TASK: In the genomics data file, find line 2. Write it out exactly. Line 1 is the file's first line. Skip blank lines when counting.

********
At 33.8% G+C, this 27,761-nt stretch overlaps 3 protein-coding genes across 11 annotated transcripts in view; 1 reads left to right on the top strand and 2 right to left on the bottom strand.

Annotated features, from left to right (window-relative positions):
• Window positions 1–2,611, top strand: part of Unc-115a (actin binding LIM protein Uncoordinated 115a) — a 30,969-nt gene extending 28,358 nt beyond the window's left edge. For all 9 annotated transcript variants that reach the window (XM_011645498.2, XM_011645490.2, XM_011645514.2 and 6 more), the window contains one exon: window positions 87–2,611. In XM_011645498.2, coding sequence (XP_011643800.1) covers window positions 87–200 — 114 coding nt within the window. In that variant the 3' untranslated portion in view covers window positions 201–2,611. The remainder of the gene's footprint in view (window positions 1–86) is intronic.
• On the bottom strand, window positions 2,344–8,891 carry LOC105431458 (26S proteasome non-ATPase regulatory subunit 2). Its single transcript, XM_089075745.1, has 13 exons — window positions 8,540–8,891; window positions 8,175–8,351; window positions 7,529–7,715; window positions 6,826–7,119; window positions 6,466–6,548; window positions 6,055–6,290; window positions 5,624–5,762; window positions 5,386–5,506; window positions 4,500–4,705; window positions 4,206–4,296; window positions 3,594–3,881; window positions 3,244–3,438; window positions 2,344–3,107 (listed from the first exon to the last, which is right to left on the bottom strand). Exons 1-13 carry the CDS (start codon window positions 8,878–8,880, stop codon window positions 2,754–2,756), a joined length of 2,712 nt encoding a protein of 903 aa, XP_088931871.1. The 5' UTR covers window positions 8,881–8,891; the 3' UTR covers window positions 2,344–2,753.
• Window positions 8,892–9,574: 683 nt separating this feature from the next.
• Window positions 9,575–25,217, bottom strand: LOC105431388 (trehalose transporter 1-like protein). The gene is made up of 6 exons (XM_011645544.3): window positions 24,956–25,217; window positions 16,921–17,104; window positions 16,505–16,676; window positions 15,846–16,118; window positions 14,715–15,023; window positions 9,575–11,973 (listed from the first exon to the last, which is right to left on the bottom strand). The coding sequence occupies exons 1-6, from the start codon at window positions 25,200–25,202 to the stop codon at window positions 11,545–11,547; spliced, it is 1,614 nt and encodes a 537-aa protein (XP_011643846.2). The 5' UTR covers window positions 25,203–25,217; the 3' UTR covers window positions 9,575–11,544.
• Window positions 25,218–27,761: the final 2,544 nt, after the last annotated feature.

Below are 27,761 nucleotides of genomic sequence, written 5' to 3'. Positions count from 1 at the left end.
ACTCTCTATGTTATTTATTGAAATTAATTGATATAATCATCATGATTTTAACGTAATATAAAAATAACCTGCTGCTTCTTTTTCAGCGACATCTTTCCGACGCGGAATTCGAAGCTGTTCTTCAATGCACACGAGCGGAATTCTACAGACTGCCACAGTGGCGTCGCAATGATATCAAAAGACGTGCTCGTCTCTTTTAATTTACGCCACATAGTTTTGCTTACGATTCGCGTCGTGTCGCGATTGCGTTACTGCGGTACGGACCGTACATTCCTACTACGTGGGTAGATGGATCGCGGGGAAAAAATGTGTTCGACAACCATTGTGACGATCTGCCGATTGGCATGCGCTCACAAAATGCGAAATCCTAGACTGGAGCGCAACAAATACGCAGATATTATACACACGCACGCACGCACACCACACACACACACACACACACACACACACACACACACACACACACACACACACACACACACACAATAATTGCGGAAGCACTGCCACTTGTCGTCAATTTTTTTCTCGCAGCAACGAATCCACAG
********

Annotated features, from left to right (window-relative positions):